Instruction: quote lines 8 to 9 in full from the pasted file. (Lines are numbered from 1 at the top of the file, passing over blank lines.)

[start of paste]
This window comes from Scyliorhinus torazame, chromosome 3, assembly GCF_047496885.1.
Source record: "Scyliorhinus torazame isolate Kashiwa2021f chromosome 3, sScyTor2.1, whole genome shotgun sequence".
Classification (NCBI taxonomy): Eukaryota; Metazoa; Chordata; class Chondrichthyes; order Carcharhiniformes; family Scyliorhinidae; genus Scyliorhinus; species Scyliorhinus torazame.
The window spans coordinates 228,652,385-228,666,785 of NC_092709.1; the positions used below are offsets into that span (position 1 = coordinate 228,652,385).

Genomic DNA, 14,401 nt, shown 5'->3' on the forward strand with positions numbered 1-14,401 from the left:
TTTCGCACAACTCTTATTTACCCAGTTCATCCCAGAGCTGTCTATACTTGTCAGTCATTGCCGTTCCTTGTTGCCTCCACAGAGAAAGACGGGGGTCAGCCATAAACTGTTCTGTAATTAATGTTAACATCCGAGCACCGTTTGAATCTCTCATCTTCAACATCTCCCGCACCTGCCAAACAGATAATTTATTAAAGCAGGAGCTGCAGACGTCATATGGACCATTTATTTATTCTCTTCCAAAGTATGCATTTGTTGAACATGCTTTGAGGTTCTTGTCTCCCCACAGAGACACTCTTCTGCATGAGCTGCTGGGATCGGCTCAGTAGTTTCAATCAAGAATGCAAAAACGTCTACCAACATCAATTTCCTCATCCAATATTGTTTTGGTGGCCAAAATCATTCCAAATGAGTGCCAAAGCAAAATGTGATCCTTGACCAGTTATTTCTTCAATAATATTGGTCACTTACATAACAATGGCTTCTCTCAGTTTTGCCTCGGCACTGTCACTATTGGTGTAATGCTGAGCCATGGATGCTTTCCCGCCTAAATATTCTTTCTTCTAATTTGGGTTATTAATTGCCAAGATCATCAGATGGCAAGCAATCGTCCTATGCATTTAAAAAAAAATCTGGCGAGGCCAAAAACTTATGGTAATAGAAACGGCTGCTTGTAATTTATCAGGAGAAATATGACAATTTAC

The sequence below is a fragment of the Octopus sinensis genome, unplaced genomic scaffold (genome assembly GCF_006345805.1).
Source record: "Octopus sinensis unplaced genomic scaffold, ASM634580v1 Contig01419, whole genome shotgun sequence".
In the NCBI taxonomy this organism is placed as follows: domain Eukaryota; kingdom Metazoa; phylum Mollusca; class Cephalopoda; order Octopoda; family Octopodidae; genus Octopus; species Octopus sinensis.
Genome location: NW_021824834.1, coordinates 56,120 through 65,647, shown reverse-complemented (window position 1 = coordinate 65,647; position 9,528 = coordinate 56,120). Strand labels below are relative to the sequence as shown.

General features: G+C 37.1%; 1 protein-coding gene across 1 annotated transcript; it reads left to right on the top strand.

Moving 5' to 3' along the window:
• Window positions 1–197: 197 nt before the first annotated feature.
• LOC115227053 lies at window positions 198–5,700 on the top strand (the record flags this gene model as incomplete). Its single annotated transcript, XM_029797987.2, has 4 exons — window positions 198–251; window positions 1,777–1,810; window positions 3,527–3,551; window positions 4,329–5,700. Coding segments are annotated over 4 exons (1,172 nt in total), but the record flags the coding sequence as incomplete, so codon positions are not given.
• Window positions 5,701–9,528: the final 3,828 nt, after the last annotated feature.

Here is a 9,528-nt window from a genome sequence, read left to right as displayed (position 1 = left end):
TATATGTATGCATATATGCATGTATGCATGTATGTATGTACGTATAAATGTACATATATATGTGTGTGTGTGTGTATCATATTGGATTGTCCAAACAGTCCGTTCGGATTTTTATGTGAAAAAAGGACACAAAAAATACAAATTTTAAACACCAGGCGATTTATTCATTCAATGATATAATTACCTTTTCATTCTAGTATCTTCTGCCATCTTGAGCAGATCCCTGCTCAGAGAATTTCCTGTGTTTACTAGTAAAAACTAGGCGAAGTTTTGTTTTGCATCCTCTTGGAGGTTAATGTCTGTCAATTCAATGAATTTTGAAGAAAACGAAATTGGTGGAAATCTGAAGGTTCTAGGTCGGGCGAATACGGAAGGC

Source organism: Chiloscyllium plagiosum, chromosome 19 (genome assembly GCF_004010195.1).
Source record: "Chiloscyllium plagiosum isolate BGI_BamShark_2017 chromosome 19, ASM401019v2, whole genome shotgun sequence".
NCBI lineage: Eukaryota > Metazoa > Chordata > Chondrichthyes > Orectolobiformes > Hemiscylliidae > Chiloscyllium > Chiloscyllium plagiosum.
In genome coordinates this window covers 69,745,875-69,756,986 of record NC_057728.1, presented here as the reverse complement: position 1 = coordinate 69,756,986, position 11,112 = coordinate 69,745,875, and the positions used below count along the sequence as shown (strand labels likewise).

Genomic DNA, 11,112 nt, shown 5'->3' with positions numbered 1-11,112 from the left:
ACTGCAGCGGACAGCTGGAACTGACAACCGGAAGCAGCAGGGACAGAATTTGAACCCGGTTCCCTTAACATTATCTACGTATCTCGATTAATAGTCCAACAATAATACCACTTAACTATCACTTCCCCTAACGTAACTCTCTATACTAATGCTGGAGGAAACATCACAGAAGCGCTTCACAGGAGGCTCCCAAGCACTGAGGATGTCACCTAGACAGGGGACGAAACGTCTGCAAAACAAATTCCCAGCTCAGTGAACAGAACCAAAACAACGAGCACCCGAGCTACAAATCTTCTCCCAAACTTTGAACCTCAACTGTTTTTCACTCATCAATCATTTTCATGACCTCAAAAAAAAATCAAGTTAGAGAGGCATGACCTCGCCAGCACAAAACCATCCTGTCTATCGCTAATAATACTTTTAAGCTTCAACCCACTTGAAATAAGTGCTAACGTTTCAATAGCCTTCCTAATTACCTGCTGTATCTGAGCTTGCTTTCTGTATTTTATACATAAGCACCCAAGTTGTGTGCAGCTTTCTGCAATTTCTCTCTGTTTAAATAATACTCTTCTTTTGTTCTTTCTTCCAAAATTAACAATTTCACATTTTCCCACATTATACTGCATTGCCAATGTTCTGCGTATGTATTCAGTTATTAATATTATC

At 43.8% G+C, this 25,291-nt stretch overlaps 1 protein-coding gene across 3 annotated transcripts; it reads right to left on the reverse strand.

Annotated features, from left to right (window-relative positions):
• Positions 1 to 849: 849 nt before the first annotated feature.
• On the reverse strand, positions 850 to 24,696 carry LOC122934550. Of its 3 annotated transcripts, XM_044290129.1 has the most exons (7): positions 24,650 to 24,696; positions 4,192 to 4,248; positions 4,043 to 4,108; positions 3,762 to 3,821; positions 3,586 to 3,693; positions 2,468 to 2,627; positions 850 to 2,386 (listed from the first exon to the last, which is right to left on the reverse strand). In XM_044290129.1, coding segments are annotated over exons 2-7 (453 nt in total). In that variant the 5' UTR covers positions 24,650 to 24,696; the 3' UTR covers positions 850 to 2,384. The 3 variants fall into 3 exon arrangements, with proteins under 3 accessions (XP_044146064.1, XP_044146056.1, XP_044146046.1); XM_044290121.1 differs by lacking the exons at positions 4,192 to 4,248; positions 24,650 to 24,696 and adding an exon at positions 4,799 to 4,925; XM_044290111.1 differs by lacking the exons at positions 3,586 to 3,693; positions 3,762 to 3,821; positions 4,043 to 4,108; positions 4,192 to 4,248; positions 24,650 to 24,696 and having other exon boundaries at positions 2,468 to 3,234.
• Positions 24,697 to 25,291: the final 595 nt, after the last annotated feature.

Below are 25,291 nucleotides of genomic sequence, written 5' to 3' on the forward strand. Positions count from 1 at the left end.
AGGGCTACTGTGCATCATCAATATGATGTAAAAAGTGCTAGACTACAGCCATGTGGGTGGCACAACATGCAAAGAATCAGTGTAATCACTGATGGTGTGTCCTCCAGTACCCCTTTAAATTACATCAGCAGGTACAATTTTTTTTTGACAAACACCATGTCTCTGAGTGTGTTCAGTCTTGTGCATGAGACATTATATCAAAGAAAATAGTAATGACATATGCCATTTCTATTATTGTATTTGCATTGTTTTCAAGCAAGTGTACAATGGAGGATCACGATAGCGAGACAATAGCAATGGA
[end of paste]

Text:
Source record: "Octopus sinensis unplaced genomic scaffold, ASM634580v1 Contig01419, whole genome shotgun sequence".
In the NCBI taxonomy this organism is placed as follows: domain Eukaryota; kingdom Metazoa; phylum Mollusca; class Cephalopoda; order Octopoda; family Octopodidae; genus Octopus; species Octopus sinensis.